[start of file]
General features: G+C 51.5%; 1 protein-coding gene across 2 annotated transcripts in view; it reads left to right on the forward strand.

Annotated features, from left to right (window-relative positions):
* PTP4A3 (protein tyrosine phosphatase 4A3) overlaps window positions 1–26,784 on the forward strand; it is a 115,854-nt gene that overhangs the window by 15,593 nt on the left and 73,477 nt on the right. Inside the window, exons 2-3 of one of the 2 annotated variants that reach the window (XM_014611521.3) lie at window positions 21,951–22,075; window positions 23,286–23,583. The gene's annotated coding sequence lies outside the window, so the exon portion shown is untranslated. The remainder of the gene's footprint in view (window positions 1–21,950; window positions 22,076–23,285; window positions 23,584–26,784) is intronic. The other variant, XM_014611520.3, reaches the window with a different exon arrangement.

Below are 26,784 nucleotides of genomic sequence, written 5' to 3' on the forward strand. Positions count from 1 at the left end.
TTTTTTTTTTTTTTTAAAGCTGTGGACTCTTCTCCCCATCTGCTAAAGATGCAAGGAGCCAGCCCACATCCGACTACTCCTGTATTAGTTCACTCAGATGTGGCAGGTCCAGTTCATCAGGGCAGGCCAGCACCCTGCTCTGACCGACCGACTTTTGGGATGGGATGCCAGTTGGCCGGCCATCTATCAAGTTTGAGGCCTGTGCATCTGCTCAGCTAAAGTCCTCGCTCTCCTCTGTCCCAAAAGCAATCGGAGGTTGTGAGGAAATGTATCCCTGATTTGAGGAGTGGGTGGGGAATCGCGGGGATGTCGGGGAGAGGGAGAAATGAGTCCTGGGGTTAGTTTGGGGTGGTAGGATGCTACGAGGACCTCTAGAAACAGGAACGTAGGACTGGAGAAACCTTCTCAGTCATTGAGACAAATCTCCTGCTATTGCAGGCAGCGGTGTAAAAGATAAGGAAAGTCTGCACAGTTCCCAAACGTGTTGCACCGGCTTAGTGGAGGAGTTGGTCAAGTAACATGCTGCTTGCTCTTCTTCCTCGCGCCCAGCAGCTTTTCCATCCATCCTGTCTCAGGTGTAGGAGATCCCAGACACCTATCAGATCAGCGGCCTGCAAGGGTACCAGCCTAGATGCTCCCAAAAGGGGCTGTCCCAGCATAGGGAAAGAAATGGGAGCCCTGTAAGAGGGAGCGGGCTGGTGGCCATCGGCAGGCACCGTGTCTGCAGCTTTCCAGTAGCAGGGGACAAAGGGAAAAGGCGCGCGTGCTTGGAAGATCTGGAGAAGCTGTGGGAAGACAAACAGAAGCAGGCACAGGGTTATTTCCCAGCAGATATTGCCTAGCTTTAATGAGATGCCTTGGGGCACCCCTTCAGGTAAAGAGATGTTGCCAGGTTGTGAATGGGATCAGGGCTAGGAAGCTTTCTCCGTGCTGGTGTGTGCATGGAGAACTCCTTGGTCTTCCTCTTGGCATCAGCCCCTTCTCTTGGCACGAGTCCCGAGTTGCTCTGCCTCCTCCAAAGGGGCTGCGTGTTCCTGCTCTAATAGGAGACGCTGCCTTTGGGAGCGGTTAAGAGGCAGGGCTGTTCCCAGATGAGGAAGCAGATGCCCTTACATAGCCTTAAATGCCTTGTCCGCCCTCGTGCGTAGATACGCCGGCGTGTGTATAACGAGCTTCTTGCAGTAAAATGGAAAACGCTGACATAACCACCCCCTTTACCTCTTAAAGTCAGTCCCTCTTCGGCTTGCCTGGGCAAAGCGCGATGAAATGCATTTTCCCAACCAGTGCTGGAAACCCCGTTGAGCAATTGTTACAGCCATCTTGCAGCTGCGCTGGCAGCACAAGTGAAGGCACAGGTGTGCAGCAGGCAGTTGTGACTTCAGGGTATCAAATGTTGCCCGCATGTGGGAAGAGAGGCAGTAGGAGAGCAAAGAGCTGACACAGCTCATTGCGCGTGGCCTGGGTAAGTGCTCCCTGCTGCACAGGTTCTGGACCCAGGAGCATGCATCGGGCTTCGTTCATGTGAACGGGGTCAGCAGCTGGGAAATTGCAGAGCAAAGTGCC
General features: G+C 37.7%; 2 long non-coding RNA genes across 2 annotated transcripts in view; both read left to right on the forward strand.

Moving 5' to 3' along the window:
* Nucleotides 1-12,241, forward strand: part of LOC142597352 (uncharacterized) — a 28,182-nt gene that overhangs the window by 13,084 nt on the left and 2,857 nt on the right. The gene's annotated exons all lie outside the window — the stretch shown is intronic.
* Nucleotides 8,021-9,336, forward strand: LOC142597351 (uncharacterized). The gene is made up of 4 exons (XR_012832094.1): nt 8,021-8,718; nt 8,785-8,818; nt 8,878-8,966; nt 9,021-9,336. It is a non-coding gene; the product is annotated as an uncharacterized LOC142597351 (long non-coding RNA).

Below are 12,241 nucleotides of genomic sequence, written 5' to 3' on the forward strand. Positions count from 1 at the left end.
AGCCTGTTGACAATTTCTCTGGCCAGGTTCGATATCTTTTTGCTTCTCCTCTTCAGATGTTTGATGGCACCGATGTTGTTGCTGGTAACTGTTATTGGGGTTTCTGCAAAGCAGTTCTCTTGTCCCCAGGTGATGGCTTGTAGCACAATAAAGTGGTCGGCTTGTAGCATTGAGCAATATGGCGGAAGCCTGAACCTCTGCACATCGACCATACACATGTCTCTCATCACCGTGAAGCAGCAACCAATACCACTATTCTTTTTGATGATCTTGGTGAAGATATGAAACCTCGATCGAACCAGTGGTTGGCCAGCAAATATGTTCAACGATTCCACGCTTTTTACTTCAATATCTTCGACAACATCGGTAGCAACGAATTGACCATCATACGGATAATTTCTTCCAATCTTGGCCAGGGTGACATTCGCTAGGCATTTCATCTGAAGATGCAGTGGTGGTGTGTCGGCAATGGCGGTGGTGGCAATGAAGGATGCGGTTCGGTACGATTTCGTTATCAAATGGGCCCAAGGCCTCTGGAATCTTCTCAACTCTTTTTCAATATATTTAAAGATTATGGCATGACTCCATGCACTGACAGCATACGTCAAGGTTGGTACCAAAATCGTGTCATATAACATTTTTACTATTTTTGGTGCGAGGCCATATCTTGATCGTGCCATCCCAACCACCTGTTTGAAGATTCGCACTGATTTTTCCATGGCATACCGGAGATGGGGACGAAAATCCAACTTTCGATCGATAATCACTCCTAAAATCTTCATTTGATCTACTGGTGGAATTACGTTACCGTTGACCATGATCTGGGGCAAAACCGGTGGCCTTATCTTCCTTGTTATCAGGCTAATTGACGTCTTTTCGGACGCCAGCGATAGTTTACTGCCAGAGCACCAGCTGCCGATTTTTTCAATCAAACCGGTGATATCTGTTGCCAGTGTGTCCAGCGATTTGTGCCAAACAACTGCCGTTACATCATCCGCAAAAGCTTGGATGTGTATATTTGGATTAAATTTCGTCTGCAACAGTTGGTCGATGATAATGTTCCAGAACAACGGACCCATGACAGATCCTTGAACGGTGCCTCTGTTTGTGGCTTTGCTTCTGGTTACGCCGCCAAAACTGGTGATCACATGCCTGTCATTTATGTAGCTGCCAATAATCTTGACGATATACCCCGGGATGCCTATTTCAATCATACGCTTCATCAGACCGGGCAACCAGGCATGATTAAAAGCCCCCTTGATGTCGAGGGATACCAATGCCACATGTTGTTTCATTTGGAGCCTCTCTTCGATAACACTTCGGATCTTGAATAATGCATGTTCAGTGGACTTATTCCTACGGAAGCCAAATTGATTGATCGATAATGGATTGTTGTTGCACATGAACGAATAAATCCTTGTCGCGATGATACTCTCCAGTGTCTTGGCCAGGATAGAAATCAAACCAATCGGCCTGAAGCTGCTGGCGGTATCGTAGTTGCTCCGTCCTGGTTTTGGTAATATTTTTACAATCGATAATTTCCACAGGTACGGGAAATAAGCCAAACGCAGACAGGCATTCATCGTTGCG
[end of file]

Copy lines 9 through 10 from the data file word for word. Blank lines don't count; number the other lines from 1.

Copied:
* Nucleotides 8,021-9,336, forward strand: LOC142597351 (uncharacterized). The gene is made up of 4 exons (XR_012832094.1): nt 8,021-8,718; nt 8,785-8,818; nt 8,878-8,966; nt 9,021-9,336. It is a non-coding gene; the product is annotated as an uncharacterized LOC142597351 (long non-coding RNA).

Below are 12,241 nucleotides of genomic sequence, written 5' to 3' on the forward strand. Positions count from 1 at the left end.